Futurama: The Beast with a Billion Backs

Reviewed By David Cornelius
Posted 06/16/08 11:55:29

"Still a moderate amount of fun on the bun."
3 stars (Just Average)

Good news, everyone! The “Futurama” movies are still a geek treat!

Yes, fans, the direct-to-video line of sequel movies continuing the comic adventures of the once-cancelled Fox cartoon remains a delight for anyone who thrilled to Matt Groening and David X. Cohen’s brilliantly twisted blend of sci-fi parody, nerd-friendly science humor, and unexpectedly touching character drama. The second of these four films, “Futurama: The Best with a Billion Backs”, maintains everything we’ve come to love about the series, and at times, the laughs are as big as they’ve ever been for this franchise. (Who can deny the comedy gold of Stephen Hawking playing a superpowered future version of himself?)

And Yet. Oh, yes, there is an And Yet. I’m reluctant to deliver the bad news about a movie as charming and as funny as “Beast,” because when it’s good, it’s very, very good. Ah, but there it is: And Yet. I wrote in my review of the first movie, “Bender’s Big Score!”, that it worked as a complete movie and not merely as a string of three episodes lamely pasted together, and I suppose you can already see where this is going. “Beast” is very funny, very warm, very intelligent, and yet it’s nothing more than four episodes lamely pasted together. As such, arriving at the end leaves you thinking you just sat through a Comedy Central midweek mini-marathon of the show.

Which may be the point. The cable channel picked up reruns of the series a while back, which they used to lead in to the premiere of “Big Score” in its broadcast form, broken into four episodes; the same treatment is planned for “Beast” (and the next two films), thus creating something of a makeshift fifth season of the series.

But is that good enough? Not really. After getting shoved aside by Fox for far too long, “Futurama” deserves to celebrate its resurrection with over-sized movie-worthy adventures, not funny-but-average early screenings of what’ll be on basic cable in a couple of months. And that’s all “Beast” is - funny, but, when taken at feature length, just average.

The movie opens strongly enough, with a few big personal developments and a nice continuation of the cliffhanger ending of the previous film. Amy (voiced by Lauren Tom) and Kif (Maurice LaMarche) announce their engagement (or Kif’s species’ goopy version of it), while Fry (Billy West) introduces the Planet Express gang to his new girlfriend, Colleen (Brittany Murphy). Meanwhile, Professor Farnsworth (West) teams up with archenemy Dr. Wernstrom (David Herman) in an effort to uncover the mysteries of a massive tear in the fabric of space-time itself.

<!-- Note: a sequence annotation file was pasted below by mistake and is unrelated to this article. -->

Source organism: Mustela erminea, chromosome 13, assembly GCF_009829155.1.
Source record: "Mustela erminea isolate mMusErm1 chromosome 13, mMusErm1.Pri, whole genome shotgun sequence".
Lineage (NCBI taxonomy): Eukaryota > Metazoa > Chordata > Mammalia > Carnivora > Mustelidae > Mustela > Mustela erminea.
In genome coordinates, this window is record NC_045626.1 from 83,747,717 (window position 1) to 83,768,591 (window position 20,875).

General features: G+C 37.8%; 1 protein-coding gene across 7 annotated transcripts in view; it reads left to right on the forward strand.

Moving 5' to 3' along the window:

All of this unfolds in a rapid, joke-heavy pace, and the strange places the story takes us are precisely the examples of witty, inventive comedy that made the series so memorable. Just watch, for example, as the characters battle in “Deathball” - it's a brilliant piece of throwaway humor that showcases the playful attitude, strong animation, and out-of-the-box thinking behind the franchise.

But then the screenplay (from Cohen and Eric Kaplan) sputters its way into the main story, introducing a giant, multi-tentacled being from another universe (voiced by David Cross). It’s entertaining enough, but the drama that follows (essentially, the creature becomes a focus point for Fry’s failed romances - don't ask) can’t quite match the emotional punch of the series’ most endearing episodes or the bittersweet Fry storyline from “Big Score”. A middling subplot in which Bender (John Di Maggio) joins the League of Robots only clutters up the story; instead of providing a powerful ending once the two storylines finally cross, Bender’s plot thread merely winds up dragging out an already weak third act.

Of course, this being “Futurama,” even the weakest of story points are smart and enjoyable, and they only fail to satisfy when compared to the rest of the franchise. For all its missteps, “Beast” remains funny and clever throughout (a visual metaphor for heaven that appears at the film’s climax may not work on a story level, but it’s still wildly fascinating), and the animation has never been sharper, which is a nice gift to the fans. And hey, any new “Futurama” is good “Futurama,” and that’s good news after all.

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